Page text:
Though Sister Aburto was talking about helping others feel they belong within Relief Society, I firmly believe that it’s important to do this within our own families as well. For example, I have one kid who regularly questions the material we study during family scripture time. I could dismiss her concerns if I wanted to and move along with what we’re doing. But like the hen gathering her chicks – I feel I need to be aware of her vulnerabilities and strive to help her. My daughter’s concerns are completely valid and I really can’t dismiss them – rather I try to discuss them in ways that bring us together and closer to God. I seek the Spirit to guide me to help me know how to help my daughter feel as though the gospel is for her and that God does care about her as an individual. As I do this, I also notice that sometimes it feels that she is the hen gathering me – as she teaches me new things or helps me think about things in deeper and more meaningful ways. In that way, I think our family is able to become more united.

This unity – which at times is admittedly more unified than others in our house – is related to the next aspect of charity I wanted to discuss – that of showing understanding.


It is necessary that we are willing to show understanding within our families. We all have doubts about various things and those doubts may manifest themselves in different ways. However, we need to create an environment in our homes where we can be understanding when we express doubts and be able to work together to help each other through these doubts.

As Reverend Dr Jacqui Lewis said on her blog, “Come and bring your heart — broken, but healing; your dreams — deferred but vivid; and your faith — which likely sits alongside some doubt. Be comforted, loves, that doubt actually makes our faith stronger. The wrestling, the struggling, the doubting grows our faith muscle. Don’t be afraid to express the doubt, to dig into it, to be, as my therapist would say, on its side. The truth of that all will set you free for more love! These are hot-mess times, the kinds of times that can inspire doubt. I have doubts, but I am absolutely confident that good people all over the globe are putting love in the world, love that is stronger than hate.”

I’ve noticed at times that when I express doubts, it makes people in the church really nervous and clam up and have the urge to shut the conversation down. But I don’t think that’s the way for us to be able to work through these things. Instead, I think creating an environment where we can talk about these doubts and can work toward understanding each other’s struggles can serve to strengthen our faith.

Personally, I hope to create in my home a place where we can openly wrestle with doubts so that we can work together to strengthen our faith. Just as I mentioned earlier, that when my daughter expresses her concerns and we work through them together it creates more unity within our family, it also creates an environment where we can show more understanding toward each other.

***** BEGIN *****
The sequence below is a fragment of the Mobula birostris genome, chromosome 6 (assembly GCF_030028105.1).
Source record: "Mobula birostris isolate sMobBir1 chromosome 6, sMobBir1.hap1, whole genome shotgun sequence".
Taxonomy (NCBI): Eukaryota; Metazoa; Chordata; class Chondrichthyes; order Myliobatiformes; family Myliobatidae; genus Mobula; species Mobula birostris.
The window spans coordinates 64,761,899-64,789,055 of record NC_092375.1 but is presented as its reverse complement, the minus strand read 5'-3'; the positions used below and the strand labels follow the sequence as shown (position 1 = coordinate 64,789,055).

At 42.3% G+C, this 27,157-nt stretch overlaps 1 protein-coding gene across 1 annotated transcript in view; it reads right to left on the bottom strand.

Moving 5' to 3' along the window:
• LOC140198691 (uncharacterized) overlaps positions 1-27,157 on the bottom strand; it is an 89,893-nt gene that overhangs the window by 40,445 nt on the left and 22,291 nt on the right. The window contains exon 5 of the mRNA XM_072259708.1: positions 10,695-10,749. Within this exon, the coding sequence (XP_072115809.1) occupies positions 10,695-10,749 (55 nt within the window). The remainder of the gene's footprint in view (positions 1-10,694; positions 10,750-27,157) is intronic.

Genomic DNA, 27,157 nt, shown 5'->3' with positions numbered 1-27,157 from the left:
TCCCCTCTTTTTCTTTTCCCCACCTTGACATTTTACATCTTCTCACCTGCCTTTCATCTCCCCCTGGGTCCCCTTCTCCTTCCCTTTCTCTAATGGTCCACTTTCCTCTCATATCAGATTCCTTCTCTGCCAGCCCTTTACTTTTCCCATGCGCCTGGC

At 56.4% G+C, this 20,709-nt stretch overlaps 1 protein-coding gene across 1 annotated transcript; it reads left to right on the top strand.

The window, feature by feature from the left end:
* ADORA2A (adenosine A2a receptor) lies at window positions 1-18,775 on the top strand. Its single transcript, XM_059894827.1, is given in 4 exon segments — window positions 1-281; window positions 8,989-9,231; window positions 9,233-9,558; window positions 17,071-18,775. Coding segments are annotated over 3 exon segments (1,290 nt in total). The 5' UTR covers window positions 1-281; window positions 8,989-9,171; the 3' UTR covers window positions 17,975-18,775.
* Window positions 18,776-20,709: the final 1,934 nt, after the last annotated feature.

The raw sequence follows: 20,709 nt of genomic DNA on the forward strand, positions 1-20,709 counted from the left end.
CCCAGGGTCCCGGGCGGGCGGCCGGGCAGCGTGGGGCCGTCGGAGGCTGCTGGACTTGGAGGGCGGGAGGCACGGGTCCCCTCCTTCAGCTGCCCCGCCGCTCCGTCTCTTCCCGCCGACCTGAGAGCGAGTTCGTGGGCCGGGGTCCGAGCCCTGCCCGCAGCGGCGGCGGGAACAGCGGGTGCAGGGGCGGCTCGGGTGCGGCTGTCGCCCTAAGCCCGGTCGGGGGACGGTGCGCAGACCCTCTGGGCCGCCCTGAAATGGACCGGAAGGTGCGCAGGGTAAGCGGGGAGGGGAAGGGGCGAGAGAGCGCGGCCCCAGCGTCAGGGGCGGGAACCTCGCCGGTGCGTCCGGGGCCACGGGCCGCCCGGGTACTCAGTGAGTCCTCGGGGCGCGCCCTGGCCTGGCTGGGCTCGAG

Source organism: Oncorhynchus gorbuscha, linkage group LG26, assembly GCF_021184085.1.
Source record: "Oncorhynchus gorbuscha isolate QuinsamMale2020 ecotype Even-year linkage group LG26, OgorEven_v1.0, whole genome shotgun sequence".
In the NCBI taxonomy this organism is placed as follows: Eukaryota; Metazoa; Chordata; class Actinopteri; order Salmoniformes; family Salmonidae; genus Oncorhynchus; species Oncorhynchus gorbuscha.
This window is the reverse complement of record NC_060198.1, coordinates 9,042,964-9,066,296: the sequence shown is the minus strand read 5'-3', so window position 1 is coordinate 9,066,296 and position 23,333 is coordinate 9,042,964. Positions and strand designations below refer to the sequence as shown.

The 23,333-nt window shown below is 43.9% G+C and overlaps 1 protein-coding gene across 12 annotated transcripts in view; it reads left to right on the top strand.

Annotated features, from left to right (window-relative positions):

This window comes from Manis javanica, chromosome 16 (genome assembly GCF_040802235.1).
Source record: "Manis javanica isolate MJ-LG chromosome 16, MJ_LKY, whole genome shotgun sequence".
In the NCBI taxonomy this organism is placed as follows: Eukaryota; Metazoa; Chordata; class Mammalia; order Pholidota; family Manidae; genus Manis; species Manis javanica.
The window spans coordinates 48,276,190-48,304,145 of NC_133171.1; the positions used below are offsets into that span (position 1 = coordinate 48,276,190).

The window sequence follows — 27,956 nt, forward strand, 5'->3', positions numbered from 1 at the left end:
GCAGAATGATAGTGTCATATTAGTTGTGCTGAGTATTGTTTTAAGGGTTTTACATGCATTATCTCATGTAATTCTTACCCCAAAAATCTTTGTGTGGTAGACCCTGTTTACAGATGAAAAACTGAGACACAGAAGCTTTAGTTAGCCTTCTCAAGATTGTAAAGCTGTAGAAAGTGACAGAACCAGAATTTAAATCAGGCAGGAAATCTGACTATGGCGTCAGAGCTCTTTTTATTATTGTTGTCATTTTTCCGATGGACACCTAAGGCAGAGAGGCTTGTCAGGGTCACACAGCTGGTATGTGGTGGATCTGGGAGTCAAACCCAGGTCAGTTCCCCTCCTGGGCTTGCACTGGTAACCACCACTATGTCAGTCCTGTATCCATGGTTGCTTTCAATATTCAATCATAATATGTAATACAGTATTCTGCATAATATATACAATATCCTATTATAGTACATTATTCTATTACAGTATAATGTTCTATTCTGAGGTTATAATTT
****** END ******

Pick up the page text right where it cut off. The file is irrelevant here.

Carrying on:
In closing, I’d like to express my belief that as we seek God’s counsel, He will help us to know how to create a familial culture that is founded on Christ’s love for us. That may mean hitch-hiking 500 miles, or (more likely) it may be something more simple than that. But as Sister Maurine Jensen Proctor said in a BYU Women’s Conference: 

The Lord offers us his solutions to all our questions, and he tells us, “I am more intelligent than they all” (Abraham 3:19). There is not a problem we can pose to him or a challenge so perplexing that he does not already have the answer. How can some of that light be shed into our own minds?

The scriptures reveal a pattern for receiving enlightenment—and it is not one we usually talk about: Serious reflection precedes revelation.

I believe Christ wants you to be able to come unto Him as a family and that He will reveal to you how to do that and how to feel His love within the walls of your home. In his name I leave this testimony, Amen.

Photo by Jed Villejo on Unsplash


Miriam is a professor of Criminology and Criminal Justice at the University of Memphis where she studies children impacted by incarceration and children at risk of future incarceration. She lives with her husband and three daughters.

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6 Responses

  1. Alma Frances Pellett says:

    Wow. All that and only women quoted.
    I do wish we could get away from the idea that if someone didn’t get the same answer we did means they must be wrong. I’d like to think those cousins would have remained just as close if the second never got inspired to join the Church. Just because people have different paths doesn’t mean they can’t still walk together.
    Thank you

  2. Katie Ludlow Rich says:

    “To hitchhike long distances and be leery of anyone wearing a white shirt and tie.” This made me laugh. Thank you for this beautiful sermon!

  3. nicolesbitani says:

    Thank you for sharing this. ❤️